Nunatsiaq Online
NEWS: Around the Arctic February 05, 2014 - 2:20 pm

Air Greenland gets ready for third Nunavut-Greenland scheduled service

Iqaluit-Nuuk flights to run between June 13 and Sept. 15

DAVID MURPHY
Camilla Siezing, sales manager for Air Greenland, said the airline will focus on tourists this summer on its Iqaluit-Nuuk service this summer. (PHOTO BY DAVID MURPHY)
Camilla Siezing, sales manager for Air Greenland, said the airline will focus on tourists this summer on its Iqaluit-Nuuk service this summer. (PHOTO BY DAVID MURPHY)

If you live in Iqaluit, you’ll see Air Greenland’s unmistakable red-and-white Dash-7 aircraft flying over the city again this June for the third summer in a row. 

Air Greenland will continue its Iqaluit to Nuuk service for another year.

But they’re refocusing their clientele, said Air Greenland’s sales manager, Camilla Siezing.

“The main reason for us to start this route is for the oil and mineral sector. It hasn’t been quite the amount that we expected,” Siezing said. 

“But we had more of the tourist segment, friends and families last year,” Siezing said.

Because of a fewer than expected business clients last year, Air Greenland has scaled back the duration of the service by two weeks.

The airline will start its twice-a-week service, Monday and Fridays, between June 13 and Sept. 15, 2014. In 2013, they started a week earlier in June and finished a week later in September.

But “if demand permits we are prepared to extend the operating period for this route,” an Air Greenland brochure reads.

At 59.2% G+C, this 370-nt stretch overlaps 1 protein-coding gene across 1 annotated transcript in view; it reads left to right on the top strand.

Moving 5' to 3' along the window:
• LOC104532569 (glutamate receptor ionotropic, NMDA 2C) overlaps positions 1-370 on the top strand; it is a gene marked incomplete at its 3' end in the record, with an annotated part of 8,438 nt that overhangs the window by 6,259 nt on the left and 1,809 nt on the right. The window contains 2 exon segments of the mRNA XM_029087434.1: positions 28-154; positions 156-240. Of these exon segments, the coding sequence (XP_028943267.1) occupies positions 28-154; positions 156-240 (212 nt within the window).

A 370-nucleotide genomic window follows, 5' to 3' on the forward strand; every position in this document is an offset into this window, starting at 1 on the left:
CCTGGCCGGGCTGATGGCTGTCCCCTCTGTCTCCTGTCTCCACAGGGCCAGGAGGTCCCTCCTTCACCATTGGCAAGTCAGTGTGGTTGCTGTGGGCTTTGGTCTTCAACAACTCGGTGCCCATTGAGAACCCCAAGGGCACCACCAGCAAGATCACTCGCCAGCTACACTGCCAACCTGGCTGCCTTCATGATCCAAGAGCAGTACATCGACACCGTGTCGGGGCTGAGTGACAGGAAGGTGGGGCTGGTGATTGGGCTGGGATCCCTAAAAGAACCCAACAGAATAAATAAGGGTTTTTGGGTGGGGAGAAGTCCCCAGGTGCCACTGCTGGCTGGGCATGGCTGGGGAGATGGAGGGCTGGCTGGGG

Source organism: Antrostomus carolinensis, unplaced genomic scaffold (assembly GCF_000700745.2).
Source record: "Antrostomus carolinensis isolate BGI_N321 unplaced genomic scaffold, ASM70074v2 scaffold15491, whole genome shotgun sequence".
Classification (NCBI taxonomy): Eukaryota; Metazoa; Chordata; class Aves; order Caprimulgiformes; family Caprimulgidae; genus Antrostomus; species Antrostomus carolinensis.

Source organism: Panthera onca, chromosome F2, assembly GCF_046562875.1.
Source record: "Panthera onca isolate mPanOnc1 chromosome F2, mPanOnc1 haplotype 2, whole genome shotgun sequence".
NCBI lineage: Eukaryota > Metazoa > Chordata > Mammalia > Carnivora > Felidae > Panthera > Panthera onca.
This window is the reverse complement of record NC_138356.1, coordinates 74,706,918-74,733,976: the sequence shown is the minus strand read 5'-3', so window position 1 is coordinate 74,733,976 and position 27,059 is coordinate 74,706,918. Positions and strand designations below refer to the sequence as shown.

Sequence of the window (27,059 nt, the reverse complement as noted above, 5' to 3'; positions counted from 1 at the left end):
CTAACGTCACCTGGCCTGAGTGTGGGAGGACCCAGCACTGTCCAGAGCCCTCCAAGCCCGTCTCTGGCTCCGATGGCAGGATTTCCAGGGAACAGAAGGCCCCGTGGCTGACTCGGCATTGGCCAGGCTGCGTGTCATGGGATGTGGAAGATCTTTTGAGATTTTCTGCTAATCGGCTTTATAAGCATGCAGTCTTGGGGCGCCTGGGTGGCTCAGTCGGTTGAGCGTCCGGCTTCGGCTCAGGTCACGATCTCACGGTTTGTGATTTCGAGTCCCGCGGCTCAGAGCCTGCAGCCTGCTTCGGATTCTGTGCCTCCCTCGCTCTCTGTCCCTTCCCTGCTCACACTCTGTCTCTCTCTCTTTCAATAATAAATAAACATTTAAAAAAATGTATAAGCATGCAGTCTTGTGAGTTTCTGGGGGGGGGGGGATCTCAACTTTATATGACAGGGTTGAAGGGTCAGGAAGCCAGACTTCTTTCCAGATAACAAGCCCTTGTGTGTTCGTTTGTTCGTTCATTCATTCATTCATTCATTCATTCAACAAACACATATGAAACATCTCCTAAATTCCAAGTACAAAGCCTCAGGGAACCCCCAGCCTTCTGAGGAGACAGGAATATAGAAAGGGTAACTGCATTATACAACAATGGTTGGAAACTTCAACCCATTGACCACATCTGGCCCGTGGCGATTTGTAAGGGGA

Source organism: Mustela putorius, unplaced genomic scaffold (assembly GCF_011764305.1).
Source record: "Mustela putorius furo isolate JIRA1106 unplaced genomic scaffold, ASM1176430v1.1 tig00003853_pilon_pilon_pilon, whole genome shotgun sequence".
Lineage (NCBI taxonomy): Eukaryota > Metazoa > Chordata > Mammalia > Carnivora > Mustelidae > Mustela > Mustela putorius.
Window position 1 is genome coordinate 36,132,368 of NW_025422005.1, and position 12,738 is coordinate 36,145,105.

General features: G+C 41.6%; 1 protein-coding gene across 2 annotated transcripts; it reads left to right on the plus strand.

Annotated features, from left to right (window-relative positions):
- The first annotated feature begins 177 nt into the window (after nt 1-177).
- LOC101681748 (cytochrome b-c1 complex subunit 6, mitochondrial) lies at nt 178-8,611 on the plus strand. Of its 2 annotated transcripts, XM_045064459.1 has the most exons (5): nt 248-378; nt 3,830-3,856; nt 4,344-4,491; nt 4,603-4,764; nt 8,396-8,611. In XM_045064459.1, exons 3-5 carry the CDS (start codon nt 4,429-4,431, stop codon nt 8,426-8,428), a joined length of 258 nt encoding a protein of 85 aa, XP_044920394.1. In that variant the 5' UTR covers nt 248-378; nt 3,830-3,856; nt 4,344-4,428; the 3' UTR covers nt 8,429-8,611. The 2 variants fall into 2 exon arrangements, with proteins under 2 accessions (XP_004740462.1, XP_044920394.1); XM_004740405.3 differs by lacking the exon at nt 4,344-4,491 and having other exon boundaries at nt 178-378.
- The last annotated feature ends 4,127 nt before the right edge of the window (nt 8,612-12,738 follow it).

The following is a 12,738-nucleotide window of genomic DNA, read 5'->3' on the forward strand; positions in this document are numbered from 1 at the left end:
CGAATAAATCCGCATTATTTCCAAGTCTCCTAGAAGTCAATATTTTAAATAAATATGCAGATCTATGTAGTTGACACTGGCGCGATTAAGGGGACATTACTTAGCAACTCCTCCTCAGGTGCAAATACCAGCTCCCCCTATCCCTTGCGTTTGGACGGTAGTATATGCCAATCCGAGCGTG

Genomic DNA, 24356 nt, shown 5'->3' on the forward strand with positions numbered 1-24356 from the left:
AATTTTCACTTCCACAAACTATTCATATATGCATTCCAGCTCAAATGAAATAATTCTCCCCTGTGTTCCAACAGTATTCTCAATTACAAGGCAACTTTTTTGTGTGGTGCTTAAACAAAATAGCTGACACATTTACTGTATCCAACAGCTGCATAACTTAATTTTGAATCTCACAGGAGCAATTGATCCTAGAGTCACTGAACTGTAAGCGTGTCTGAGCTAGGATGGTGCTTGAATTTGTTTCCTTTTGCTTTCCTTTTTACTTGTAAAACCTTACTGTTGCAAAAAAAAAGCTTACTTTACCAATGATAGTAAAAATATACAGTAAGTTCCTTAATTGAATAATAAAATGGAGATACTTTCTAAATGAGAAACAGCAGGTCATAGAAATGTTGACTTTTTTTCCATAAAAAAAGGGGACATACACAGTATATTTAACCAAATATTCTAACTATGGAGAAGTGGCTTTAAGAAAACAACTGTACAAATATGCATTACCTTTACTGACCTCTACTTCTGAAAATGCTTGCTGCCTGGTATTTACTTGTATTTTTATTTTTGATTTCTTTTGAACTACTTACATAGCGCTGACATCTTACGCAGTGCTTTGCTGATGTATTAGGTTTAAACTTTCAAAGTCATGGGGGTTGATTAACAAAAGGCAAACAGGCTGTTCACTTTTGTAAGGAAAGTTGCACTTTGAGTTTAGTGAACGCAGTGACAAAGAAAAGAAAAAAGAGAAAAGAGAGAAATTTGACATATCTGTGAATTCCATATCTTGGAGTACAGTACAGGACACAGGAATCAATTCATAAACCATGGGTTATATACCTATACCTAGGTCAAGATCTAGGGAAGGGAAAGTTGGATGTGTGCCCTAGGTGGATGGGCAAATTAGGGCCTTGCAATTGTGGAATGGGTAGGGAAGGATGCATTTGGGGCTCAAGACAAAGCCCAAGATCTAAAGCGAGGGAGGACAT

Siezing said seat counts ranged between 40 to 50 per cent in 2013.

Her goal is to get to 70 per cent in 2014, and Air Greenland is reaching out to the tourism market this year to reach that goal.

“We met some travel agents and that will kick off some new passengers. So that will be exciting to see,” she said.

But there won’t likely be more business travel than last year, Siezing said.

Red tape is preventing prospecting companies from exploring Greenland, she said.

“Not this year. Because there’s a lot of political debate, and a lot of [exploration] licenses haven’t been issued for this year,” Siezing said.

Eventually, Siezing said Iqaluit will act as a transit point for North American oil and mineral prospectors interested in Greenlandic natural resources.

“But hopefully in the coming years, not for this summer,” she said.

Siezing passed through Iqaluit to attend the Northern Lights trade show in Iqaluit this past week, where Air Greenland promoted their Nunavut-Greenland route.

Return air fares between Iqaluit and Nuuk are priced at $1,100.

But Siezing said that price could rise if demand persists throughout the year.

Flights can be booked on Air Greenland’s website.

Air Greenland has also teamed up with First Air again this year and are using a code sharing system.
This allows travellers originating in Canada to book flights from major Canadian cities to Greenland in a single booking, or for Greenlanders to fly directly to southern Canada, with a connecting flight in Iqaluit.

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